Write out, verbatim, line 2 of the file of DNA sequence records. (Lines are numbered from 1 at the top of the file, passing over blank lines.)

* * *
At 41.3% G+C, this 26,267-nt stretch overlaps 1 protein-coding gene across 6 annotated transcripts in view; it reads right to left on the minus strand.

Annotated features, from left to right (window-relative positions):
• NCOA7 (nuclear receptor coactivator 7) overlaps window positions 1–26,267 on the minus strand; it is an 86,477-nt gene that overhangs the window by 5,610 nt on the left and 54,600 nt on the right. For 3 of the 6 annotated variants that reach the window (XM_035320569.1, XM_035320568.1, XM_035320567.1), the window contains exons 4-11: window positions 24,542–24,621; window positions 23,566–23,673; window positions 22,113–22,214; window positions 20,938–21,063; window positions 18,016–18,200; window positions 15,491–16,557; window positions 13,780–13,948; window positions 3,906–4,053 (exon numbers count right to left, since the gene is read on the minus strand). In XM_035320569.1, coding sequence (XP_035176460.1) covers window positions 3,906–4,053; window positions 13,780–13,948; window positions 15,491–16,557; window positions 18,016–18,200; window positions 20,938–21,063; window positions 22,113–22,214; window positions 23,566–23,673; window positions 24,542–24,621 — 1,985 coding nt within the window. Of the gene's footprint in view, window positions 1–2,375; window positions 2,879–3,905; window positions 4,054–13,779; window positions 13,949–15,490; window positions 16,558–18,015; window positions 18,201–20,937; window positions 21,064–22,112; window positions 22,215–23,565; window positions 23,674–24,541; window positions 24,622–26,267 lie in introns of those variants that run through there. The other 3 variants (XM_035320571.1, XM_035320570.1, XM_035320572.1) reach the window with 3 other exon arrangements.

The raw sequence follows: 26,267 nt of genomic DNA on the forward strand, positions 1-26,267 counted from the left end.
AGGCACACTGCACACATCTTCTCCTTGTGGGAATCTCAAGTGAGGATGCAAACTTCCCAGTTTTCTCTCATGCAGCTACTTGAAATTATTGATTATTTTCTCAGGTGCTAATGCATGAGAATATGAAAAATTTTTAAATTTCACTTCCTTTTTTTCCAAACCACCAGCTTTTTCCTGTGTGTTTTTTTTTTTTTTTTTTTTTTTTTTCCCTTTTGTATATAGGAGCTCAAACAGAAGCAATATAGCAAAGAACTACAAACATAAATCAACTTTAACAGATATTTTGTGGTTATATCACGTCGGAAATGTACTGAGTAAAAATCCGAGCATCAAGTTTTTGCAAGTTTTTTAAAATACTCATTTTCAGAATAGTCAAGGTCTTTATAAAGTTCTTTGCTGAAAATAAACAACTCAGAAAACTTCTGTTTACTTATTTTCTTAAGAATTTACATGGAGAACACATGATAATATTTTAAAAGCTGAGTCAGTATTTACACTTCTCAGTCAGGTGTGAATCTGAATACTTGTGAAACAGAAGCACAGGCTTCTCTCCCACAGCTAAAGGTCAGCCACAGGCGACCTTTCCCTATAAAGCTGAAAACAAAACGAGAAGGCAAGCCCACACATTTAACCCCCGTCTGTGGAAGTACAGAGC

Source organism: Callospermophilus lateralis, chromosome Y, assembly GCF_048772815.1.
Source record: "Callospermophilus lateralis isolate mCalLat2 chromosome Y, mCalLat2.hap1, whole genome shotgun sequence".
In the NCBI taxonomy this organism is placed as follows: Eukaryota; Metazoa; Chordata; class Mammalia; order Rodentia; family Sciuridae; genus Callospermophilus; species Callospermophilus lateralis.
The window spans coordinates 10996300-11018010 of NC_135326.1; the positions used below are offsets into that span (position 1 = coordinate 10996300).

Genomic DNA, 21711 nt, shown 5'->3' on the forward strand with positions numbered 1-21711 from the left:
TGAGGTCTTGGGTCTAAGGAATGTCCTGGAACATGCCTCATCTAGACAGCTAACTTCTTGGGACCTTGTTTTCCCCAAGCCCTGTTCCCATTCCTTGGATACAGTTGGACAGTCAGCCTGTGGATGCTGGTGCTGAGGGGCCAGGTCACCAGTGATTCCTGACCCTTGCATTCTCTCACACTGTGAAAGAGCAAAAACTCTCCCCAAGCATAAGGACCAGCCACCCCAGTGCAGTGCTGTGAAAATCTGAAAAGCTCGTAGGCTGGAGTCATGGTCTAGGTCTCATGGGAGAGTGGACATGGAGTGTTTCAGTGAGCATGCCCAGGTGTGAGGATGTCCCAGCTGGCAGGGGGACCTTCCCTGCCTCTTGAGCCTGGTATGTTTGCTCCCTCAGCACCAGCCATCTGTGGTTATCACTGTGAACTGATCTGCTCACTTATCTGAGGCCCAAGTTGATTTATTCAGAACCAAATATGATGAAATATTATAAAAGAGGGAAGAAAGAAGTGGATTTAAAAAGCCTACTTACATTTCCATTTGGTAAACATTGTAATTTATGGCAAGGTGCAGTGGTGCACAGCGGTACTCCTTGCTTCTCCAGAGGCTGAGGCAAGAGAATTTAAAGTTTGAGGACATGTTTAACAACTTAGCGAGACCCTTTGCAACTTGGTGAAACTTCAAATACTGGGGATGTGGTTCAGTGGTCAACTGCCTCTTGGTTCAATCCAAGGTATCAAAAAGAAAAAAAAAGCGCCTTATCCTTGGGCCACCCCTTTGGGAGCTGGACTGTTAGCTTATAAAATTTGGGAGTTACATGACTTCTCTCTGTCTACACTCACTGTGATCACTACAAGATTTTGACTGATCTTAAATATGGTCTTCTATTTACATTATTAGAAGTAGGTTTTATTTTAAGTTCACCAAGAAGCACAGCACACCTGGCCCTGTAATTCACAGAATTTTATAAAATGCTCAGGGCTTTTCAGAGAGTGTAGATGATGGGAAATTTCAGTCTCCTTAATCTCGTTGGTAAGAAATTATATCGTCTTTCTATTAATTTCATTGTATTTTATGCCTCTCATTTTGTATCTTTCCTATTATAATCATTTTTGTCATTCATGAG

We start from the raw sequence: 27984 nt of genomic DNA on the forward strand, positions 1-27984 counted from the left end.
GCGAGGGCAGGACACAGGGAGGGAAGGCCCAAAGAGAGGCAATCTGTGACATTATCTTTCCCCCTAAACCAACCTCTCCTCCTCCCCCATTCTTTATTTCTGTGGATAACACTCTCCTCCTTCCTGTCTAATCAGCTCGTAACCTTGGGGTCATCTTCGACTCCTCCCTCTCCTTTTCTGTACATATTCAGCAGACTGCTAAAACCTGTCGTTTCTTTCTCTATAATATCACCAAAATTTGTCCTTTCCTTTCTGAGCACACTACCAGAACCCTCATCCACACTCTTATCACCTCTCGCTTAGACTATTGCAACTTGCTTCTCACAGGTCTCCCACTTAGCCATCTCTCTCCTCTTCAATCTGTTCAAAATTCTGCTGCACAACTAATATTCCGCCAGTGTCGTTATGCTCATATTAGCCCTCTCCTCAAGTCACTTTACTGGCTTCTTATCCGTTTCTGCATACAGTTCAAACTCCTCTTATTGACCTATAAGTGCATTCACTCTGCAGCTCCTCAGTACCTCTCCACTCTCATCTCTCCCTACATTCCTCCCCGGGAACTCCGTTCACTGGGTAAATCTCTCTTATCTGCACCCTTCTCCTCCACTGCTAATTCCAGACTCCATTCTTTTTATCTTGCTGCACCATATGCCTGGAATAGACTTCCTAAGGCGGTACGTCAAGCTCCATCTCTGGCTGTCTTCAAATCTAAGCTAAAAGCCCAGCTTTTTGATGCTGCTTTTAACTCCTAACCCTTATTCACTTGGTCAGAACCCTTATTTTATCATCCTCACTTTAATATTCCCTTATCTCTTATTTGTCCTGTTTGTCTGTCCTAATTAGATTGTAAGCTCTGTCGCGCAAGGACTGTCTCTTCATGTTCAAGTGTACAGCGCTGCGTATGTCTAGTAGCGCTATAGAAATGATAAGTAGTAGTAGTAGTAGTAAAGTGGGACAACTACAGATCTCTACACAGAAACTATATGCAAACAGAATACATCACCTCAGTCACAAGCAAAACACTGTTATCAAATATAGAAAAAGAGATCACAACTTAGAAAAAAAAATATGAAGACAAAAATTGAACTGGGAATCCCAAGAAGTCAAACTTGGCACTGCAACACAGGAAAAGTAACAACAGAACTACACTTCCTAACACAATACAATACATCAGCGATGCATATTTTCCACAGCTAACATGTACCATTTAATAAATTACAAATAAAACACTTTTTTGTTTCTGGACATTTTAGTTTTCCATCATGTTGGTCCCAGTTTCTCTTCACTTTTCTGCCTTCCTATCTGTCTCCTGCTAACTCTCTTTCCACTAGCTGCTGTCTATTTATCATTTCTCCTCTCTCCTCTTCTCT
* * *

Annotated features, from left to right (window-relative positions):